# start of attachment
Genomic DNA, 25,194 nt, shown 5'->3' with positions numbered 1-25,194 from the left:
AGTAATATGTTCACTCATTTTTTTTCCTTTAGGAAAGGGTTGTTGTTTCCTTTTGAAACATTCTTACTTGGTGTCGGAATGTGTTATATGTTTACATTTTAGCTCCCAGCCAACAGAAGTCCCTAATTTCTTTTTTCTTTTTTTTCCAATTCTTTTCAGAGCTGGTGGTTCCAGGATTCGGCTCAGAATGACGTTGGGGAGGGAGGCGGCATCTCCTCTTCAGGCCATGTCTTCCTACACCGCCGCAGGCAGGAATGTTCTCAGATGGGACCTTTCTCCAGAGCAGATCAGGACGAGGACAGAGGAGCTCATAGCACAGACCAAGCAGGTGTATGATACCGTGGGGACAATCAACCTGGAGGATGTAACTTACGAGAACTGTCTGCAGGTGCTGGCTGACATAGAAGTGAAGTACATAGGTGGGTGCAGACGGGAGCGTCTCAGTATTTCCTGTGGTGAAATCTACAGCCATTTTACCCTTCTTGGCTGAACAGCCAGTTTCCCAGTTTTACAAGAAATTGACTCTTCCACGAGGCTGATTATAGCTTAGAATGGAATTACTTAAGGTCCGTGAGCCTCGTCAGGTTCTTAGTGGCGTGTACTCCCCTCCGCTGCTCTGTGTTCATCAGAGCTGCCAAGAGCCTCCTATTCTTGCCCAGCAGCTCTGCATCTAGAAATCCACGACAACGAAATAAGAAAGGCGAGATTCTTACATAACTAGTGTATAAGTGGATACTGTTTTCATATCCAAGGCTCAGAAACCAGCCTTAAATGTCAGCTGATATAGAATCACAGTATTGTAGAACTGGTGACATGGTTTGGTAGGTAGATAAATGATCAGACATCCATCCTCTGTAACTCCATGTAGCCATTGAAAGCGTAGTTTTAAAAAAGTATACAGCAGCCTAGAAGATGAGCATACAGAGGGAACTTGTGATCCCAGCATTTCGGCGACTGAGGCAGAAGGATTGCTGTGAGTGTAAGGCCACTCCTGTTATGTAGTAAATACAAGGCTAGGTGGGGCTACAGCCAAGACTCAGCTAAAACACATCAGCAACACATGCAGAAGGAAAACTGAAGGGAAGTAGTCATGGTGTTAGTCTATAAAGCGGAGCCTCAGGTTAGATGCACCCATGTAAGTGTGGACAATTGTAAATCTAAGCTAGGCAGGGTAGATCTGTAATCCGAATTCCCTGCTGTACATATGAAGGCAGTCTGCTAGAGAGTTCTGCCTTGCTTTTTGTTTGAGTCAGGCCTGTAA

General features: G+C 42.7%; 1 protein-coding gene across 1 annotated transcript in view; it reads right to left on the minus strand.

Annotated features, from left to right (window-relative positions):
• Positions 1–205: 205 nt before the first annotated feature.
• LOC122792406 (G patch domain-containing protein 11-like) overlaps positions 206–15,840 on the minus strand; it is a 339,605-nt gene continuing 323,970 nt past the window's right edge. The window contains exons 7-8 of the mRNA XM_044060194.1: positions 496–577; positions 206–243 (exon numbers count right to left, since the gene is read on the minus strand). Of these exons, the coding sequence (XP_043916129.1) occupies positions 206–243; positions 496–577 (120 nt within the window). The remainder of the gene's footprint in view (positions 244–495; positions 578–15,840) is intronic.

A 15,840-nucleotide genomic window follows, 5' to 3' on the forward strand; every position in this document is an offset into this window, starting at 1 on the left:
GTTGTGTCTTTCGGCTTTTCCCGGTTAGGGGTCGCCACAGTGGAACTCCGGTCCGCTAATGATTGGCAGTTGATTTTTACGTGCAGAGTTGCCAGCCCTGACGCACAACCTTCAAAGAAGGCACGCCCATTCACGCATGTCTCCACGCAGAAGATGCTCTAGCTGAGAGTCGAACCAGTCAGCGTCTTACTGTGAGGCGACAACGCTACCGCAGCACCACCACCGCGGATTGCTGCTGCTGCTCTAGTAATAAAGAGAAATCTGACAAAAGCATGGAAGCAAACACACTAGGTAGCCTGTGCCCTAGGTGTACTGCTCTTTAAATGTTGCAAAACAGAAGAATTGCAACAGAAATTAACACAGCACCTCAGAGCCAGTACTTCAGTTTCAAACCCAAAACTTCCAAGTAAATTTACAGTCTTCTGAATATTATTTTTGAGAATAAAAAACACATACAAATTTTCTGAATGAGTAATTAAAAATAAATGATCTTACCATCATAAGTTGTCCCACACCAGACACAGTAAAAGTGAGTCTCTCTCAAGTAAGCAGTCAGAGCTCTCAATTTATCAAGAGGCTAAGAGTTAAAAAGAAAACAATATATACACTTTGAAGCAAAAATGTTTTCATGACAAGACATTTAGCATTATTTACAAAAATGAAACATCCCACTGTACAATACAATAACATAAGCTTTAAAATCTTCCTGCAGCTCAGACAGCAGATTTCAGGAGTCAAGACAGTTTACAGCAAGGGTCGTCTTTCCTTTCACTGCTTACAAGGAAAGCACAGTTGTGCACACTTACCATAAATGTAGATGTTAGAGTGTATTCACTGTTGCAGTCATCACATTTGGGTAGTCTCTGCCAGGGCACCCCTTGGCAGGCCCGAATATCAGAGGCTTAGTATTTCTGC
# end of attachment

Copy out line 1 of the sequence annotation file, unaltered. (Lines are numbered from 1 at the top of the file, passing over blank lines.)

Genomic DNA, 25,194 nt, shown 5'->3' with positions numbered 1-25,194 from the left: